Columbo squares off against a fictional detective when one half of a crime-writing duo is killed. But is it murder by the book, or sloppy seconds?
James Ferris (Martin Milner) and Ken Franklin (Columbo regular Jack Cassidy) are the world’s best crime-writing duo. Their books about ageing sleuth Mrs Meville have sold 50 million copies – but now Ferris wants to go his own way. He has good reason: he does all the writing, but his partner gets a cut of the profits.
Sensing the end of a good thing, Franklin invites Ferris to his remote lakeside cabin to bury the hatchet. Once there he convinces Ferris to phone his wife to say he’s working late at the office – then shoots him. When the body turns up outside Franklin’s house in the city, it looks like a mafia-style hit.
Murder by the Book: the spoiler
Columbo claims to have this murder sussed from the start, and gives three reasons when collaring the killer:
- It doesn’t make sense that Franklin drives back from the cabin in San Diego rather than flying
- He’s puzzled why Franklin opens his mail after discovering Ferris’ body (see also A Stitch in Crime)
- Franklin shows “no genuine emotion” for his writing partner.
But as usual, there are many other oversights along the way:
- Joanna Ferris discloses the writers’ split (and that Jim did all the writing) as soon as she meets Columbo
- Franklin’ owns valuable’s valuable artwork is a clue to his spendthrift patterns. This is the other half of his motive: the insurance payout.
Franklin sets up a slick alibi that places him in San Diego at the time of the murder, but it relies on placing a preemptive phone call to Joanna from a grocery store en route.
Unfortunately, lovesick store owner Lily La Sanka spots Ferris in the passenger seat and blackmails Franklin for $15,000. He pays up, but it’s a ruse. Once he gets her alone he clubs her with a champagne bottle and dumps her body in the lake.
Columbo later calls this “sloppy”, and wonders how the first murder was so clever in comparison. He concludes the first murder probably wasn’t Franklin’s idea at all.
Columbo bags the killer when he finds a scrap of paper on which Ferris scribbled down the murder outline. The irony is that Franklin says this was his idea all along. He’d told Ferris years earlier, with no clue his partner had written it down as an outline for a book to be called “Perfect Alibi”.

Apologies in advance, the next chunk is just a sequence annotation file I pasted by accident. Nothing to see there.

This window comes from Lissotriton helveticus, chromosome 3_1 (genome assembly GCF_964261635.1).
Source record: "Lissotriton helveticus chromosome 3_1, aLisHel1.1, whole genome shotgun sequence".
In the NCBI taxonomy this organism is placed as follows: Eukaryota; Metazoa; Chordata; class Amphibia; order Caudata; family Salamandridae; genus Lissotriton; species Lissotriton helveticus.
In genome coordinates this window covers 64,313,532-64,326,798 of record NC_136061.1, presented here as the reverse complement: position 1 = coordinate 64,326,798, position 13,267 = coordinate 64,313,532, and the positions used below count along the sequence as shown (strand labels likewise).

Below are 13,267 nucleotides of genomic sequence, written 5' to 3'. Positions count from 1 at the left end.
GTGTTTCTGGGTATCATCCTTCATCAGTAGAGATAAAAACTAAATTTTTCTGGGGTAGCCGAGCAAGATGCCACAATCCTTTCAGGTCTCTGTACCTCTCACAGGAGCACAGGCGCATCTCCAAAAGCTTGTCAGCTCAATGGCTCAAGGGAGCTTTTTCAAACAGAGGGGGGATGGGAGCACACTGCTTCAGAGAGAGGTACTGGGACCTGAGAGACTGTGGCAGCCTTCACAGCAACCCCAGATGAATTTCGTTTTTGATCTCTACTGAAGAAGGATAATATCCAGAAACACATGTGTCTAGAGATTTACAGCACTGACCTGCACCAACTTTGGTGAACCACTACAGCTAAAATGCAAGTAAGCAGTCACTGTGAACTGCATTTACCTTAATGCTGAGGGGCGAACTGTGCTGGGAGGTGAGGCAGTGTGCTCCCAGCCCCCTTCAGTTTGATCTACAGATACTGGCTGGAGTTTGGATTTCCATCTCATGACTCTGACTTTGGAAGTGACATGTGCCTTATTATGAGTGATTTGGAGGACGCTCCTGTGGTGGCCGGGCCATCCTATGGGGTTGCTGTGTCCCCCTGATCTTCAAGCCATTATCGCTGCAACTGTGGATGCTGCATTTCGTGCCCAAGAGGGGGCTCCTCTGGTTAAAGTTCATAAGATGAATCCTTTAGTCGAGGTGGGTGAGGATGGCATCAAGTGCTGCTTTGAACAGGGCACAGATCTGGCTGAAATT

Franklin signs a Mrs Melville book for La Sanka called Prescription Murder – also the name of Columbo’s pilot episode.
Just one more thing…
If Murder by the Book feels more intricate that later episodes, that might be down to the production team, with director Steven Spielberg and Steven Bocho (Hill Street Blues, L.A. Law) as writer.
It’s also packed with a host of details that almost pass under the radar:
- Franklin’s cabin refurb is so fresh even the sofa still has its plastic wrap. That proves convenient when he shoots Ferris on it
- Franklin claims he’s going to drink the two bottles of champagne Columbo spots in his apartment. Later, Columbo spots one of the corks at La Sanka’s store
- Ferris has déjà vu on the drive out to the lake but doesn’t realise it’s the plot he scribbled down years before (a massive clue that he can’t trust his partner)
- Franklin pulls a gun prank in the opening scene, but Ferris laughs it off saying he’s not even wearing gloves. When Franklin repeats it for real, he puts his gloves on
- Like Ferris, La Sanka intuits her own murder, saying she but doesn’t want to be with Franklin in a small boat in the middle of the night. This is exactly where she ends up.
Also of note
Murder by the Book shows two sides to Columbo. He’s more genuine and caring around Mrs Ferris – while still subtly pumping her for information. She later describes their relationship as patient and analyst. He’s also incredibly perceptive, spotting the way Joanna laughs when he calls Franklin and Ferris a writing team.
We see this perceptiveness again when Columbo spots Franklin has opened his mail after finding his partner’s writing body. Franklin helps this along with a couple of unforced errors. For instance, he claims not to know La Sanka, but signs a Mrs Melville book to her in personal terms.
Columbo starts needling Franklin almost immediately, asking how he knows the body is missing. It’s an intentionally clumsy accusation. Later he asks what the nightlife is like at the cabin; when Franklin says it’s non-existent, Columbo reveals he called ahead the night before and Franklin was out. That was the night of La Sanka’s death.
This isn’t the last time Columbo deals with writers. Cassidy bumps off an author over a grudge in Publish or Perish. And Columbo collars a female mystery novelist in 1977’s Try and Catch Me.
Murder by the Book (1974), directed by Steven Spielberg